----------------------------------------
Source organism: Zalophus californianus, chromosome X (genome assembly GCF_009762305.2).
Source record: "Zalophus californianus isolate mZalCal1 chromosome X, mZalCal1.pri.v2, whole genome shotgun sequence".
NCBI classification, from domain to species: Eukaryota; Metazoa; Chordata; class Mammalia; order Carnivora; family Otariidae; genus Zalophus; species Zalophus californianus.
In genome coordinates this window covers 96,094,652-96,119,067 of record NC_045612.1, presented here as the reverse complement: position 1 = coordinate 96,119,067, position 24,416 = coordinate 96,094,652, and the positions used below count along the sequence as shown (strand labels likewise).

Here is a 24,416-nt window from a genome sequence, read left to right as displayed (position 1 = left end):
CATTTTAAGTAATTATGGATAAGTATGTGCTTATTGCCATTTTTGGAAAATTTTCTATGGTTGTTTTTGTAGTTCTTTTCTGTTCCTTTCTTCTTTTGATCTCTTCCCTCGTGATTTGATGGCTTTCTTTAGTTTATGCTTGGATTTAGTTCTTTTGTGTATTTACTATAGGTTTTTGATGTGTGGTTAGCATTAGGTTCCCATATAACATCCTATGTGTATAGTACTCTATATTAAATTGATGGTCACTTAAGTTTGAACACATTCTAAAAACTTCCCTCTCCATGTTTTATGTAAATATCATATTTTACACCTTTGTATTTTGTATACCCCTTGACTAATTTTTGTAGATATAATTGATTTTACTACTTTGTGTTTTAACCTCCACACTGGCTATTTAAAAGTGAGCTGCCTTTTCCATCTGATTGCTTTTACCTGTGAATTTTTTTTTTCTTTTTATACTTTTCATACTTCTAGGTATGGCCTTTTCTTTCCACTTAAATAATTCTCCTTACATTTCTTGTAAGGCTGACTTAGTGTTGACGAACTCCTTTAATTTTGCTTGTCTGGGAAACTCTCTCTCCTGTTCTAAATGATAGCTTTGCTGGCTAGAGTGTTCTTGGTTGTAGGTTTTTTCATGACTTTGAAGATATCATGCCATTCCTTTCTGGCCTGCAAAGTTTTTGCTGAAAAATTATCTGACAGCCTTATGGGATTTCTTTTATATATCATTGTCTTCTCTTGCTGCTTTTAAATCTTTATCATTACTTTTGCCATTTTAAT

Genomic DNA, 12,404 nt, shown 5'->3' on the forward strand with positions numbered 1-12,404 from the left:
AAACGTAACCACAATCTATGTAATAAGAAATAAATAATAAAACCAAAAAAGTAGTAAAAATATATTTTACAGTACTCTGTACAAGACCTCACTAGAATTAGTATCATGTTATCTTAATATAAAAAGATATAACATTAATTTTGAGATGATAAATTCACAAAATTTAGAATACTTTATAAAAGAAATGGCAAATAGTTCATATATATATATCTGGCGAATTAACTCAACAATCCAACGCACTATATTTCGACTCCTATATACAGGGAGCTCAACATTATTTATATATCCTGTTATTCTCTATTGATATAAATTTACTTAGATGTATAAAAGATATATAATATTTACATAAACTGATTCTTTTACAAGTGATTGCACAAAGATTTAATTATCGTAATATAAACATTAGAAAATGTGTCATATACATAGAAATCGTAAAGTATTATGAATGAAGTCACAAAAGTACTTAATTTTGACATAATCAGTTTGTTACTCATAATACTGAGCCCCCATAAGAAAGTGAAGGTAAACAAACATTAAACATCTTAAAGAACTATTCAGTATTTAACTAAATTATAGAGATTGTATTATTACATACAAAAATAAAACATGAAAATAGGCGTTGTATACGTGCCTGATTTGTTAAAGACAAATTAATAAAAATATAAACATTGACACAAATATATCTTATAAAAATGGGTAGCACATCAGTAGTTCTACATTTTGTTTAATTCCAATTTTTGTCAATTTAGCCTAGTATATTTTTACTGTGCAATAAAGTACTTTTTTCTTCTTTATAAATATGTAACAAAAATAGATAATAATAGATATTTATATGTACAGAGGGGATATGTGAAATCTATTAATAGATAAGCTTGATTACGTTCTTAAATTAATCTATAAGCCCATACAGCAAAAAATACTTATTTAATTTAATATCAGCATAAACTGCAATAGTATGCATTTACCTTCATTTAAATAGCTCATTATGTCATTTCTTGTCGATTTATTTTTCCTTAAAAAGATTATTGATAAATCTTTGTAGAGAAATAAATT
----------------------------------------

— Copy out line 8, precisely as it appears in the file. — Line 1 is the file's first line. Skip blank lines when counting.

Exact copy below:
AAACGTAACCACAATCTATGTAATAAGAAATAAATAATAAAACCAAAAAAGTAGTAAAAATATATTTTACAGTACTCTGTACAAGACCTCACTAGAATTAGTATCATGTTATCTTAATATAAAAAGATATAACATTAATTTTGAGATGATAAATTCACAAAATTTAGAATACTTTATAAAAGAAATGGCAAATAGTTCATATATATATATCTGGCGAATTAACTCAACAATCCAACGCACTATATTTCGACTCCTATATACAGGGAGCTCAACATTATTTATATATCCTGTTATTCTCTATTGATATAAATTTACTTAGATGTATAAAAGATATATAATATTTACATAAACTGATTCTTTTACAAGTGATTGCACAAAGATTTAATTATCGTAATATAAACATTAGAAAATGTGTCATATACATAGAAATCGTAAAGTATTATGAATGAAGTCACAAAAGTACTTAATTTTGACATAATCAGTTTGTTACTCATAATACTGAGCCCCCATAAGAAAGTGAAGGTAAACAAACATTAAACATCTTAAAGAACTATTCAGTATTTAACTAAATTATAGAGATTGTATTATTACATACAAAAATAAAACATGAAAATAGGCGTTGTATACGTGCCTGATTTGTTAAAGACAAATTAATAAAAATATAAACATTGACACAAATATATCTTATAAAAATGGGTAGCACATCAGTAGTTCTACATTTTGTTTAATTCCAATTTTTGTCAATTTAGCCTAGTATATTTTTACTGTGCAATAAAGTACTTTTTTCTTCTTTATAAATATGTAACAAAAATAGATAATAATAGATATTTATATGTACAGAGGGGATATGTGAAATCTATTAATAGATAAGCTTGATTACGTTCTTAAATTAATCTATAAGCCCATACAGCAAAAAATACTTATTTAATTTAATATCAGCATAAACTGCAATAGTATGCATTTACCTTCATTTAAATAGCTCATTATGTCATTTCTTGTCGATTTATTTTTCCTTAAAAAGATTATTGATAAATCTTTGTAGAGAAATAAATT